Four days after we were discharged, Aiden stopped breathing. Dad and I tried everything to wake him up. I ended up having to perform CPR (which is a required course in the NICU, thank goodness!). I got him breathing again before the ambulance arrived.
He was later admitted for another 3 weeks, 6 of those days being placed on life support.
It was the scariest day of my life. I thought we were going to lose him. He got sepsis again due to a viral infection. The hospital ran, what felt like, hundreds of tests but couldn’t come up with a diagnosis. He had to fight whatever he had on his own.
After 3 long weeks, we were finally home! He actually came home from this hospital on his original due date!
He had several follow-up appointments. Cardiologist, pulmonary, optometrist, NEST developmental clinic, health specialist, and of course pediatrician. Immediately following this discharge, we began early childhood intervention. For 5 months now, he has received Occupational therapy once a week. Aiden just recently started speech therapy for puree feeds. (He loves his carrots!) He gags and sounds congested while eating and drinking so we have been recommended for a swallow study.
5. What advice would you give new NICU parents?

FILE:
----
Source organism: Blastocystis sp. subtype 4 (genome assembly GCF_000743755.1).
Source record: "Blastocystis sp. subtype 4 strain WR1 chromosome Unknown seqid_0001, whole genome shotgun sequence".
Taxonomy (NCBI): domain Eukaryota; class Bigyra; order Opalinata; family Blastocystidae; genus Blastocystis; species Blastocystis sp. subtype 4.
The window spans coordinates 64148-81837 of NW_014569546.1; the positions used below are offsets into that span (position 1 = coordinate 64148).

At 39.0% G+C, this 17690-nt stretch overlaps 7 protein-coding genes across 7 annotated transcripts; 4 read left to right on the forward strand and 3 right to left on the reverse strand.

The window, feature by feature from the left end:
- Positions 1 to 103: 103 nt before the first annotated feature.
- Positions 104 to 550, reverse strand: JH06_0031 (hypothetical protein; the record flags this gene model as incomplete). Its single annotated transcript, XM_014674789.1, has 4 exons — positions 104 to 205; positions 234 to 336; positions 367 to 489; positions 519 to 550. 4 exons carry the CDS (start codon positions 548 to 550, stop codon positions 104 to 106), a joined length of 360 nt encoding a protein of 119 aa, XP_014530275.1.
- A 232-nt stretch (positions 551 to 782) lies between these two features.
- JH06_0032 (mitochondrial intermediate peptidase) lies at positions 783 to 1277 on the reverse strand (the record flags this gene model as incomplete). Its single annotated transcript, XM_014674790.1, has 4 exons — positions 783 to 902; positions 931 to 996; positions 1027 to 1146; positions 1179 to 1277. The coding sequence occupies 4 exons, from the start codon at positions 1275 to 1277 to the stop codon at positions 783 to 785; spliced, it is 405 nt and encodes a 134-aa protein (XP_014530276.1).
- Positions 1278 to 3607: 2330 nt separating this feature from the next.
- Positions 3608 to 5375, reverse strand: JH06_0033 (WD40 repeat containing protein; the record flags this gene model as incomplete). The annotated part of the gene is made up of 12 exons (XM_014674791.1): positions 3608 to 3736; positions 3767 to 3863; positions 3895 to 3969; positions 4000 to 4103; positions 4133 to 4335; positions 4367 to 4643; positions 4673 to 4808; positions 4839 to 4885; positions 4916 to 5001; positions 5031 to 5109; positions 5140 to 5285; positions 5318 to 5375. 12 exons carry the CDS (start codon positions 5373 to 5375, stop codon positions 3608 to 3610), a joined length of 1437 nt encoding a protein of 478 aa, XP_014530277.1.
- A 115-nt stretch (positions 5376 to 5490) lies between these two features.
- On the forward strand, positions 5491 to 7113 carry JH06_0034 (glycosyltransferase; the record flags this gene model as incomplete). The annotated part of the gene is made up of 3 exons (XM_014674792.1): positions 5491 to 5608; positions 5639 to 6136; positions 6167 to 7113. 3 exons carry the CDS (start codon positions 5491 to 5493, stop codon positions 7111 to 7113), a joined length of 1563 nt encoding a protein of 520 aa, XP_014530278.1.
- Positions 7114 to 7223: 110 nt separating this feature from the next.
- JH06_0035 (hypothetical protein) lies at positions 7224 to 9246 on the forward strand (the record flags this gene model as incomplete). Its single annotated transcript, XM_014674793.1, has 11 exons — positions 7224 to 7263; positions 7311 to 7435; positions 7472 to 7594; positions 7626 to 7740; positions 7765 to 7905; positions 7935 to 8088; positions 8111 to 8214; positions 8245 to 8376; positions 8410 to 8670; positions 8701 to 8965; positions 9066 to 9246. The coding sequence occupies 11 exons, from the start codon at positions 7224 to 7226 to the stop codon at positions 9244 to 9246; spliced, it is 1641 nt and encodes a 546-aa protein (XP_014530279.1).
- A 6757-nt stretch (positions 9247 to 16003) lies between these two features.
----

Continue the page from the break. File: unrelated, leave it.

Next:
For all you new NICU mommas and daddies, take it one day at a time. I know it’s easier said than done. If you have other kids at home, split your time with them. I will never get rid of the guilt I have, leaving my daughter for 8+ hours every day to spend it at the NICU. Especially when they are still in the isolette and you can’t hold them or feed them. Your baby is in great hands.
I only received ONE phone call from the NICU at about 2am. My heart dropped. But it was just to tell me they ran out of my milk and if I had anymore to bring or if they could use donor milk.
There is a great Facebook group that I follow that I wish I would have known about while my son was in the NICU. So many parents going through the same thing you are. Reach out to them. They have some great advise that can help ease your anxiety! The group is called Micro preemie support network (gestation of 28 weeks or less)
Thank you so much Amber for sharing your journey and amazing Aiden.
Please leave any supportive comments or questions below.